A lot of great shows run out of steam long before they leave the airwaves. In this Think Tank, the Overthinkers discuss those once mighty shows and why they fell. What show do you think fell furthest and why?
The Glee reviews on Gawker have become increasingly hostile. This makes me wonder, what are the TV shows with the sharpest drop-offs in quality/fan base? I remember Heroes started off super-popular, than crashed hard in its second season. Didn’t watch it, but it went from geek favorite to object of scorn in about six months.
Chuck, though it’s less an object of scorn as it is an object lesson in quality control. Perhaps sci-fi geeks have gotten used to being disappointed over time, whilst those of other genres are only now getting acquainted with the phenomenon?
I always like to trot out Gene Roddenbury’s Andromeda at times like this. And that show had a Dantean descent through deeper circles of mediocrity every season. Although, hey, I like to trot it out anytime, who am I kidding?
Gene Roddenbury’s Earth: Final Conflict actually had a much sharper drop-off in quality. Although that was around Season 4, not season 1. The Canadian sci-fi show Lexx also fell _way_ off the map after season 2. Season 2 is pretty interesting and scary on a Dr. Who-ish level. Season 3 is straight trash.
But none of these shows are what I would call “very good” anyway. What makes them remarkable is just how terrible they got – specifically because they were sci-fi shows that changed production companies or some other syndication contract issue such that they lost their special effects budgets and found an arbitrary reason to either make characters who had previously worn a lot of makeup look like normal people as well as maroon their characters somewhere mundane and earth-like because they no longer had the budget to show spaceships.
I would say “The Weakest Link” qualifies. It was totally hot shit in the USA for almost exactly one year, and then it just totally bombed out and recorded a shitload of episodes for like PAX and the Game Show Network.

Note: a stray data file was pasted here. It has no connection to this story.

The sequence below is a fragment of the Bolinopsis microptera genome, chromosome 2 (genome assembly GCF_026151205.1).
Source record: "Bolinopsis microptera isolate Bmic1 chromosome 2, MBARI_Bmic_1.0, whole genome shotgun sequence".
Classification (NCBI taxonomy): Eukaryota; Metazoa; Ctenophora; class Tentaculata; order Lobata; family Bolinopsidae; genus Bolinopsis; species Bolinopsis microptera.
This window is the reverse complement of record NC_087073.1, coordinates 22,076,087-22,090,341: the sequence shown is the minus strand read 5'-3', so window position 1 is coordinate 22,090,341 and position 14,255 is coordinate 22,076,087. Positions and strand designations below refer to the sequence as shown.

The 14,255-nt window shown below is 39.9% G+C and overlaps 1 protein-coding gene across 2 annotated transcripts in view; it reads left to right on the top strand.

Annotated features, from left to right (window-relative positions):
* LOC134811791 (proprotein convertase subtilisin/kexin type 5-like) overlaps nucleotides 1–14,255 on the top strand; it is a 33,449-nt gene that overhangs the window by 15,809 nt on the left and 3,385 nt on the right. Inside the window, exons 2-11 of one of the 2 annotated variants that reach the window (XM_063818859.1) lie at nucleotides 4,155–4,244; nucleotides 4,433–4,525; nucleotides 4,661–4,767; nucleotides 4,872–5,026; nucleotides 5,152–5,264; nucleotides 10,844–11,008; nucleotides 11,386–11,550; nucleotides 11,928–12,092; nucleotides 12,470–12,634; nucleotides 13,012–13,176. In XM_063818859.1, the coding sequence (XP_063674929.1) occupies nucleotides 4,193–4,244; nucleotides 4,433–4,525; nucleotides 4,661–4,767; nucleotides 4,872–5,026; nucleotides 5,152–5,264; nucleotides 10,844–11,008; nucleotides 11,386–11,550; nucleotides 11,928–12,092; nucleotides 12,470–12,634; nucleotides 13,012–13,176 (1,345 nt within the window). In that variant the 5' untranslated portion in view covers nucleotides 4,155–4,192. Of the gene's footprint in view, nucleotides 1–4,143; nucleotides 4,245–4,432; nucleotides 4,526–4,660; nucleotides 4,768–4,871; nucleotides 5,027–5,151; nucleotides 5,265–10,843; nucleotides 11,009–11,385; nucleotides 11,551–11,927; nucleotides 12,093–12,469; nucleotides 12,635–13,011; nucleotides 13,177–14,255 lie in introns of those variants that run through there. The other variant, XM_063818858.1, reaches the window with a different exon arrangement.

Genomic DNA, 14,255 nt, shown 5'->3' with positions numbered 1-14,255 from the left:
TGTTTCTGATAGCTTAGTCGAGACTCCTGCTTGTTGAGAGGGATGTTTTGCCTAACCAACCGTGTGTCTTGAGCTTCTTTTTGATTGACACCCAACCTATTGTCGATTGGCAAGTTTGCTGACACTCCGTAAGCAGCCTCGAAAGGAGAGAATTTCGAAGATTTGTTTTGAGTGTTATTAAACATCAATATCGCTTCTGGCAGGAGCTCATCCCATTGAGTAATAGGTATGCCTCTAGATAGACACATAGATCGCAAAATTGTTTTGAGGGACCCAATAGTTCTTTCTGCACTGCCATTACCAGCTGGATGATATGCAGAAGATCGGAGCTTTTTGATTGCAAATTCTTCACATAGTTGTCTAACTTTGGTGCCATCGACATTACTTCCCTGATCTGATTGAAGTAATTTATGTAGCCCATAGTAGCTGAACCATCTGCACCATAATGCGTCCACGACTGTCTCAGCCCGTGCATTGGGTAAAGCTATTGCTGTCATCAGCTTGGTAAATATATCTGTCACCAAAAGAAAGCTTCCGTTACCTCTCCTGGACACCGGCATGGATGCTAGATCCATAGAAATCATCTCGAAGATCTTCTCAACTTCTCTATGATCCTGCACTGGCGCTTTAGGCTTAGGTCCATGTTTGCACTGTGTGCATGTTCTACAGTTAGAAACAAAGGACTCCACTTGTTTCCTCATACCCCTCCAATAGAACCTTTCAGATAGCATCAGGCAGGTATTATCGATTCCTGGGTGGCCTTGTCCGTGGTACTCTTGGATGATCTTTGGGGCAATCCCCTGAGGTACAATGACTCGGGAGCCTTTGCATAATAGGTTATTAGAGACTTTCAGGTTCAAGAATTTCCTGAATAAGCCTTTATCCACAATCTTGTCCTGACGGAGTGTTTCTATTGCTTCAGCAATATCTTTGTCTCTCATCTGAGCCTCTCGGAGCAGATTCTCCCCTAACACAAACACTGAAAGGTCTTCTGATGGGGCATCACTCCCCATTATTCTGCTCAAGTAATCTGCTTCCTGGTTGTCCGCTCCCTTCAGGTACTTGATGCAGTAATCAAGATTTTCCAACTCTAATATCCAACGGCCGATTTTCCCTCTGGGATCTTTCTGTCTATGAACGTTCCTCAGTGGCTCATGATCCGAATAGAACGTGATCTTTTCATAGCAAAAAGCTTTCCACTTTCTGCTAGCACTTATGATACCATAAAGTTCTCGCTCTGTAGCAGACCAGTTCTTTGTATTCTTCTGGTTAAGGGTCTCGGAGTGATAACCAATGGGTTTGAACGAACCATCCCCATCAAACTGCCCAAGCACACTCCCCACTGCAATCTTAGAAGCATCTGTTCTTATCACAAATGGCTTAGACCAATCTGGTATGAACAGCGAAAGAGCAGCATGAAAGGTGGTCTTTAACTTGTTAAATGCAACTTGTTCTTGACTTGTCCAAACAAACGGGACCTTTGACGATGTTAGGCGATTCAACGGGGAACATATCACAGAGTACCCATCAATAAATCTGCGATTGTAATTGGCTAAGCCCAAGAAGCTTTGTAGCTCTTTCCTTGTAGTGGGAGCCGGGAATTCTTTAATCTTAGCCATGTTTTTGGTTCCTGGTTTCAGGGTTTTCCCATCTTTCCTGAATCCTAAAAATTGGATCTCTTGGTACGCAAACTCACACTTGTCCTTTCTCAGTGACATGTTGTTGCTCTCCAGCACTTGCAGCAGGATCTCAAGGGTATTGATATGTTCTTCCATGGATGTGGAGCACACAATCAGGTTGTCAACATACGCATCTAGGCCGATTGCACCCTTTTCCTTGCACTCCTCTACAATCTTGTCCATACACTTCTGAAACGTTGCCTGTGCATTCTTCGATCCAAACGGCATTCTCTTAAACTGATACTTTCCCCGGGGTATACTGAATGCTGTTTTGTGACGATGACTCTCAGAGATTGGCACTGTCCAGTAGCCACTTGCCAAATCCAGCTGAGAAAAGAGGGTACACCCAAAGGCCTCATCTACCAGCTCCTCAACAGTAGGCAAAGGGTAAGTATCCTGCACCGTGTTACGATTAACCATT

And, while I love it dearly, by the end, _24_ was at the point where _Hard Target_ was sending it concerned emails and scheduling an intervention.
“I learned it from YOU, Dad! I learned it from watching YOU!”
One big reason why sci fi does this so much is syndication. If the production of the show and the distribution and broadcast of the show are closely linked, a show isn’t likely to be allowed to suck and lose its entire following without getting canceled, and its budget isn’t likely to be cut so severely that its show concept just doesn’t work, but it can still get produced.
If you’re shopping around a sci-fi show, it’s unlikely you have end-to-end interest from a network. You’re niche programming looking to fill spots. And you’re seen as interchangeable. So it’s more likely a sci-fi show will jump from business partner to business partner – whereas if Fox doesn’t want to show Glee anymore, other than reruns, they probably just make a different show rather than make really cheap shitty episodes of Glee.
Also with sci-fi, you see the money onscreen, so it’s easier to know for sure when the producers hit hard times or the networks aren’t interested anymore.
Twin Peaks is another example. Also: AMC’s The Killing. The critics went nuts over the first episode, liked the second episode, and then by the fourth episode decided it was the worst show ever. And then came the season finale, which made most critics and fans feel murdery.
By “the critics” you’re including me, right? :-)
Ah, true, true! I had forgotten about your Killing posts (sorry!), but, well, there you are :)
I own up to my sins.
Actually, I’d disagree about Twin Peaks. Sure, the second season misses out on a lot of the core factors that made the first so great (really taking its time to emphasize ambiance over plot, for one…), but there’s still a lot of good stuff going on there. For one, the series finale is one of the most impressively shocking pieces of avante guarde artistry ever put on national television, unless–like me–you tend to turn off the sound during super bowl halftimes and watch it instead while listening to Trout Mask Replica.
In light of Perich’s new undertaking, the West Wing deserves mention here. For a lot of fans and reviewers, the show lost its soul when Sorkin left. Personally, I really enjoyed the subsequent seasons. Their bleak look at the impotence of even the most powerful man in the world to effect change actually helps me deal with certain political disappointments of mine. On a similarly noncommital note, I also want to mention Buffy the Vampire Slayer. Seemed like half of the show’s fanbase started bitching the second that Dawn showed up in Season 5.
So, readers, what shows disappointed you most in the end? What makes a show go off the rails? Sound off in the comments!